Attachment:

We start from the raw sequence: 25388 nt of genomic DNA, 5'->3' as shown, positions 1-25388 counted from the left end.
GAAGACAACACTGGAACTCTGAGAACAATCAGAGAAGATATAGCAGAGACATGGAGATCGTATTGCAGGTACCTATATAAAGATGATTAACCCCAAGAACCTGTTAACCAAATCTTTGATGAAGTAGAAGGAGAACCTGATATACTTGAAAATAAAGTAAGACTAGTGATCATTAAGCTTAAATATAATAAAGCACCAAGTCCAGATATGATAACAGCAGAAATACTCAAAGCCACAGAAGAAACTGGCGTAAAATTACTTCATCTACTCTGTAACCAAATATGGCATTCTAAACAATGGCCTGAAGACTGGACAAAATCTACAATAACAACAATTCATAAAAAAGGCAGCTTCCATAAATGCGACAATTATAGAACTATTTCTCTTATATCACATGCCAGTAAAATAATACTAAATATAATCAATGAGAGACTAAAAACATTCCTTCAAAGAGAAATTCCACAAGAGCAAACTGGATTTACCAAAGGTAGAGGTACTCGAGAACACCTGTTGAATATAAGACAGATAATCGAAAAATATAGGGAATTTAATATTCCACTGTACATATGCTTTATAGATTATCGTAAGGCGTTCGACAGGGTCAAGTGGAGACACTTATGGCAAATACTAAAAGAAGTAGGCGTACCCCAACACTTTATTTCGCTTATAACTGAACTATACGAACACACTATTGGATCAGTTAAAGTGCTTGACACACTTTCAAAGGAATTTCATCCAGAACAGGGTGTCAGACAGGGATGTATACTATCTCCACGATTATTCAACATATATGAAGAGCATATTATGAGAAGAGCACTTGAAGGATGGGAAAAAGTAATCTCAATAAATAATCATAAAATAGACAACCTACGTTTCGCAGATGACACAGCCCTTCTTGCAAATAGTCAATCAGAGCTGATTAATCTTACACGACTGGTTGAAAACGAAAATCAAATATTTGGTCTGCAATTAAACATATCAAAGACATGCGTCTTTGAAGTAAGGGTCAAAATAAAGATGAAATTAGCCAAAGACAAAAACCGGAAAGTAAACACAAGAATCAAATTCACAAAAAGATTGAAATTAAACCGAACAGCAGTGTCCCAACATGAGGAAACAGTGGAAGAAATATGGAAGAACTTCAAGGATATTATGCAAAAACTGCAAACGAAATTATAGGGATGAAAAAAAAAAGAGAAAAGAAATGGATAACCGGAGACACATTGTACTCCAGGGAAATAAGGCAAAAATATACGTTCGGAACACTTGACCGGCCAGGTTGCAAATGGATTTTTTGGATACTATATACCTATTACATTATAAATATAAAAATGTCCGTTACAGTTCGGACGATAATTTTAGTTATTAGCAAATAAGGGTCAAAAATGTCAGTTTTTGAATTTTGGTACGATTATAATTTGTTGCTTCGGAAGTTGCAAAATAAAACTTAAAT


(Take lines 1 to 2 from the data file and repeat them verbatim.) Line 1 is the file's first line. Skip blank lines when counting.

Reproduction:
We start from the raw sequence: 25388 nt of genomic DNA, 5'->3' as shown, positions 1-25388 counted from the left end.
GAAGACAACACTGGAACTCTGAGAACAATCAGAGAAGATATAGCAGAGACATGGAGATCGTATTGCAGGTACCTATATAAAGATGATTAACCCCAAGAACCTGTTAACCAAATCTTTGATGAAGTAGAAGGAGAACCTGATATACTTGAAAATAAAGTAAGACTAGTGATCATTAAGCTTAAATATAATAAAGCACCAAGTCCAGATATGATAACAGCAGAAATACTCAAAGCCACAGAAGAAACTGGCGTAAAATTACTTCATCTACTCTGTAACCAAATATGGCATTCTAAACAATGGCCTGAAGACTGGACAAAATCTACAATAACAACAATTCATAAAAAAGGCAGCTTCCATAAATGCGACAATTATAGAACTATTTCTCTTATATCACATGCCAGTAAAATAATACTAAATATAATCAATGAGAGACTAAAAACATTCCTTCAAAGAGAAATTCCACAAGAGCAAACTGGATTTACCAAAGGTAGAGGTACTCGAGAACACCTGTTGAATATAAGACAGATAATCGAAAAATATAGGGAATTTAATATTCCACTGTACATATGCTTTATAGATTATCGTAAGGCGTTCGACAGGGTCAAGTGGAGACACTTATGGCAAATACTAAAAGAAGTAGGCGTACCCCAACACTTTATTTCGCTTATAACTGAACTATACGAACACACTATTGGATCAGTTAAAGTGCTTGACACACTTTCAAAGGAATTTCATCCAGAACAGGGTGTCAGACAGGGATGTATACTATCTCCACGATTATTCAACATATATGAAGAGCATATTATGAGAAGAGCACTTGAAGGATGGGAAAAAGTAATCTCAATAAATAATCATAAAATAGACAACCTACGTTTCGCAGATGACACAGCCCTTCTTGCAAATAGTCAATCAGAGCTGATTAATCTTACACGACTGGTTGAAAACGAAAATCAAATATTTGGTCTGCAATTAAACATATCAAAGACATGCGTCTTTGAAGTAAGGGTCAAAATAAAGATGAAATTAGCCAAAGACAAAAACCGGAAAGTAAACACAAGAATCAAATTCACAAAAAGATTGAAATTAAACCGAACAGCAGTGTCCCAACATGAGGAAACAGTGGAAGAAATATGGAAGAACTTCAAGGATATTATGCAAAAACTGCAAACGAAATTATAGGGATGAAAAAAAAAAGAGAAAAGAAATGGATAACCGGAGACACATTGTACTCCAGGGAAATAAGGCAAAAATATACGTTCGGAACACTTGACCGGCCAGGTTGCAAATGGATTTTTTGGATACTATATACCTATTACATTATAAATATAAAAATGTCCGTTACAGTTCGGACGATAATTTTAGTTATTAGCAAATAAGGGTCAAAAATGTCAGTTTTTGAATTTTGGTACGATTATAATTTGTTGCTTCGGAAGTTGCAAAATAAAACTTAAAT